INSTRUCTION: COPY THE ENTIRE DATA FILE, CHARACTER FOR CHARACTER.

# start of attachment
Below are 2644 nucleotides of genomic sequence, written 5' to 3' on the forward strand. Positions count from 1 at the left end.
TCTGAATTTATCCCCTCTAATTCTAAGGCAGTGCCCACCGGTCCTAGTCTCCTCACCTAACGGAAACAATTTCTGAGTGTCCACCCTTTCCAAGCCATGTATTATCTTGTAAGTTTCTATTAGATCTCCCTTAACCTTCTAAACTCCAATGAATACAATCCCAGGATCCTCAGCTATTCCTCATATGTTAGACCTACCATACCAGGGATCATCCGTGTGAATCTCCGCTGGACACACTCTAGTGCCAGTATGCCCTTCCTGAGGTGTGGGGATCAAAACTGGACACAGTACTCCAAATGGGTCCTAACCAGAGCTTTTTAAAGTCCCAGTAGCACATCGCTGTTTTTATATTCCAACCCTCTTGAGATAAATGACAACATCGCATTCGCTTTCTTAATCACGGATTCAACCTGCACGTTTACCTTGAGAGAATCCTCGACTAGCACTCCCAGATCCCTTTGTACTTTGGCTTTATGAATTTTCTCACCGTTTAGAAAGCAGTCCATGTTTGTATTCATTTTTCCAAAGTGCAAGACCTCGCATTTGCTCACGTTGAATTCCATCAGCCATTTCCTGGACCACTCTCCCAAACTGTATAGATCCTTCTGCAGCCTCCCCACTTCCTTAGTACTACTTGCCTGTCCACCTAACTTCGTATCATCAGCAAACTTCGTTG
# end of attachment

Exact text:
Below are 2644 nucleotides of genomic sequence, written 5' to 3' on the forward strand. Positions count from 1 at the left end.
TCTGAATTTATCCCCTCTAATTCTAAGGCAGTGCCCACCGGTCCTAGTCTCCTCACCTAACGGAAACAATTTCTGAGTGTCCACCCTTTCCAAGCCATGTATTATCTTGTAAGTTTCTATTAGATCTCCCTTAACCTTCTAAACTCCAATGAATACAATCCCAGGATCCTCAGCTATTCCTCATATGTTAGACCTACCATACCAGGGATCATCCGTGTGAATCTCCGCTGGACACACTCTAGTGCCAGTATGCCCTTCCTGAGGTGTGGGGATCAAAACTGGACACAGTACTCCAAATGGGTCCTAACCAGAGCTTTTTAAAGTCCCAGTAGCACATCGCTGTTTTTATATTCCAACCCTCTTGAGATAAATGACAACATCGCATTCGCTTTCTTAATCACGGATTCAACCTGCACGTTTACCTTGAGAGAATCCTCGACTAGCACTCCCAGATCCCTTTGTACTTTGGCTTTATGAATTTTCTCACCGTTTAGAAAGCAGTCCATGTTTGTATTCATTTTTCCAAAGTGCAAGACCTCGCATTTGCTCACGTTGAATTCCATCAGCCATTTCCTGGACCACTCTCCCAAACTGTATAGATCCTTCTGCAGCCTCCCCACTTCCTTAGTACTACTTGCCTGTCCACCTAACTTCGTATCATCAGCAAACTTCGTTG